A typical Safety Culture Survey might proceed as shown below:
It is a tried and tested process starting with ‘prelaunch’ discussions to explain the process, decide the breadth and copy of the survey, and to reassure the ANSP that the approach is:
- Confidential to the organisation
- Independent - not favouring any particular group
The survey process must lead to clear and concise actions being developed by the organisation to address any deficiencies identified. These may related to either particular employee functional groups or to specific business or operational processes.
The overall timings of the approach are illustrated below:
A typical of Safety Culture includes the components illustrated below:
What Does Safety Culture Deliver
An optimum Safety Culture will delivers a clearer and more comprehensive picture of operational risk, one that takes in all aspects of the activities of the organisation. This is possible through the achievement of a better information flow and the maintenance of an effective dialogue within the organisation about safety performance as priority.
Why Safety Culture Awareness matters
As well as the ‘macro’ effects already described, a focus on knowing what the level of safety culture is and striving to achieve a level which is adequate brings a better focus on incident recording, incident analysis, staff training and the integration of maintenance safety and operational safety priorities.
Safety Culture must be seen as a key business target so that the people at the ‘sharp end’ feel empowered to act in the interests of safety in the knowledge that the management will support them. This enhancement of mutual trust is invariably accompanied by a positive impact on productivity.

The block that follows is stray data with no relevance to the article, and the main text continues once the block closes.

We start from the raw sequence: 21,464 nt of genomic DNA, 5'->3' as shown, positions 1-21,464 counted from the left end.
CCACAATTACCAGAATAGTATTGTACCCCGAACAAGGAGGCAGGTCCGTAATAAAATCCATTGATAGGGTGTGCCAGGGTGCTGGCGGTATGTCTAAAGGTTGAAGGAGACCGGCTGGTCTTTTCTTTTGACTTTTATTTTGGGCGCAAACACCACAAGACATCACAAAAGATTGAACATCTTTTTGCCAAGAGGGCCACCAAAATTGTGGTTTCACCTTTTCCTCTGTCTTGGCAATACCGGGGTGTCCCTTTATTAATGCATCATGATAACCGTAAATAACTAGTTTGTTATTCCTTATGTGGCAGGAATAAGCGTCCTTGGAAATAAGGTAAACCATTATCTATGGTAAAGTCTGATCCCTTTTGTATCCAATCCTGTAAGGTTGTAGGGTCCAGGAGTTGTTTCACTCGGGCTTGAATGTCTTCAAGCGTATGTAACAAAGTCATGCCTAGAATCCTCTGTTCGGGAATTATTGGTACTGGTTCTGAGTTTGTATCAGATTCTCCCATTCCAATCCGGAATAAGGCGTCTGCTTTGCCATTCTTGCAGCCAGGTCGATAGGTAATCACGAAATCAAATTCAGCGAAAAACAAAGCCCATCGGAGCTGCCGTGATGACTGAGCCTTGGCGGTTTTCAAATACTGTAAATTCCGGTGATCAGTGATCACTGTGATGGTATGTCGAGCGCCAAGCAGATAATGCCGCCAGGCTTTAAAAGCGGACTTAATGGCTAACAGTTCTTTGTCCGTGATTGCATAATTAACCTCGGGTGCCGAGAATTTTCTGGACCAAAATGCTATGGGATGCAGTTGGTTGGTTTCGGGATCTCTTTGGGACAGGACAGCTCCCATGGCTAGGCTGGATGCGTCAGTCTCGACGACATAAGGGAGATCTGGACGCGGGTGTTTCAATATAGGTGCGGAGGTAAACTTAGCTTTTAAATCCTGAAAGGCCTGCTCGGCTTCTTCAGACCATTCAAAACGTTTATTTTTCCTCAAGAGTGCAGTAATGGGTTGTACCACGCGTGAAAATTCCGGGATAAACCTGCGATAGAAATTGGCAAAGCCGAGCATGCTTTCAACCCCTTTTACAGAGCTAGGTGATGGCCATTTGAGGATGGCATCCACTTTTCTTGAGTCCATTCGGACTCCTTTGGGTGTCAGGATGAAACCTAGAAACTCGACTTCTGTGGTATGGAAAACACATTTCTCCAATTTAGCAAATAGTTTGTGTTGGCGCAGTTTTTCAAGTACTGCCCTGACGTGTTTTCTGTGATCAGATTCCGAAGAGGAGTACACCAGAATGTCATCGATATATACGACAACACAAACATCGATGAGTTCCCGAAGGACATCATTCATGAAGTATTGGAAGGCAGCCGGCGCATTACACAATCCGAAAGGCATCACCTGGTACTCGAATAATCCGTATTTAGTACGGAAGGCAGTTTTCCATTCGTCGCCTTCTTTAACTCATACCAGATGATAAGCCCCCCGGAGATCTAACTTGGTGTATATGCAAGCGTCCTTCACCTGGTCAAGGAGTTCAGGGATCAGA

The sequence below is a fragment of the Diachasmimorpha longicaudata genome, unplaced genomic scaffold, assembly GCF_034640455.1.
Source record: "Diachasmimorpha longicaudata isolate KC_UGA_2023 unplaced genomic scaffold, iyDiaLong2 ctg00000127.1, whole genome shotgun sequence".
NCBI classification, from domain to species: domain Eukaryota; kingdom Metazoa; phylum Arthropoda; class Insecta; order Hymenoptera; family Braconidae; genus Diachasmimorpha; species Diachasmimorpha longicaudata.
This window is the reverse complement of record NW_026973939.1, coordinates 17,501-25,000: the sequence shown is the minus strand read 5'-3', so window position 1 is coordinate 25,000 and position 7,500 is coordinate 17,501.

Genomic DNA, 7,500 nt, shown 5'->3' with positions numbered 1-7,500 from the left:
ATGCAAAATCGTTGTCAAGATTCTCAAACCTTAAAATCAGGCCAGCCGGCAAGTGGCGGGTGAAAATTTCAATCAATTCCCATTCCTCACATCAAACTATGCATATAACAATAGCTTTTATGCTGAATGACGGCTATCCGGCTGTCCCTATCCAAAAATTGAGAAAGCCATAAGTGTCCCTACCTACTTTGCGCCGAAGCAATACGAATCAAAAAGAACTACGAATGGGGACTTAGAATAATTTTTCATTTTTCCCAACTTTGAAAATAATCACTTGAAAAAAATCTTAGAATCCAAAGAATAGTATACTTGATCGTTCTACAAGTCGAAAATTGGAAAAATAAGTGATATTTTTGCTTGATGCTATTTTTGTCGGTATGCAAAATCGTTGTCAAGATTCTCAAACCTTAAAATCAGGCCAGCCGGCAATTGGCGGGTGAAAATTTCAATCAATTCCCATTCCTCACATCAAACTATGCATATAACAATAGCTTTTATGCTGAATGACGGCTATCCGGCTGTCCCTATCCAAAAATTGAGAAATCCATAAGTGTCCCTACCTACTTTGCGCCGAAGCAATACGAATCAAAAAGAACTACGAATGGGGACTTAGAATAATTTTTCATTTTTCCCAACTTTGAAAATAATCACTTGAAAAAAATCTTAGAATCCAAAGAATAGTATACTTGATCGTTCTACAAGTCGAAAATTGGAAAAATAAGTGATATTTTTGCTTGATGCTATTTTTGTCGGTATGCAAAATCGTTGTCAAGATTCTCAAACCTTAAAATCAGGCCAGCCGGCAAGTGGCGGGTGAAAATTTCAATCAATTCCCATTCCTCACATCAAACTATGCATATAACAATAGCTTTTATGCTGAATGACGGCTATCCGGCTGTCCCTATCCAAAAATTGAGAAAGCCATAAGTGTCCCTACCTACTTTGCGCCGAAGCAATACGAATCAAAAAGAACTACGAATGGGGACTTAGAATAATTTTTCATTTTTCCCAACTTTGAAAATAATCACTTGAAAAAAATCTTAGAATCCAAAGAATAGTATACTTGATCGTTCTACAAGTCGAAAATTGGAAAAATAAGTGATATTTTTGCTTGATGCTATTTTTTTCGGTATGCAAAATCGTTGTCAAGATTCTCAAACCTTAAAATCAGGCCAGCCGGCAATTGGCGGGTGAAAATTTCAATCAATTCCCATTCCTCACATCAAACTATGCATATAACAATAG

Any doubts about the validity of a Safety Culture Survey as a means to benchmark organisational culture can be resolved, if resources allow, by carrying out two independent surveys in parallel, which in the past has produced comparable results from both surveys.
Each organisation is different and each will also have its own national culture as a business environment, so the both the methods and the opportunities for achieving organisational safety culture will vary. However, the insights achieved by regular measurement of safety culture and the use of the results to identify where improvement effort must be targeted is essential.
What Does Safety Culture Measurement Cost?
In all but very large organisations, it will often be necessary to pay for a specialist outside agency to design and undertake a survey. For ANSPs in Europe, support from EUROCONTROL may be available and EUROCONTROL is also building a web-based ‘Safety Culture Toolbox’ which will help access potential survey resources. Alternatively, it may also be possible to achieve a full survey by engaging with academic institutions which are interested in the concept of business culture measurement.
In addition to this, there will be an internal cost in staff time for employees to participate in a survey and for a ‘champion’ to campaign for participation. There may also be an administrative cost of organising survey participation. Completion of each individual questionnaire might take 20-30 minutes and group meetings or workshops might be needed, especially for a first-time survey. Implementation of safety improvements indicated by the findings of the survey is also an internal cost. However, most of this resource requirement is not onerous and much of it can be carefully timed to minimise real extra cost.
- EUROCONTROL Safety Culture website including:
- EUROCONTROL/FAA White Paper: Safety Culture in Air Traffic Management, December 2008.
Royal Aeronautical Society (Montreal Branch)
Royal Canadian Air Force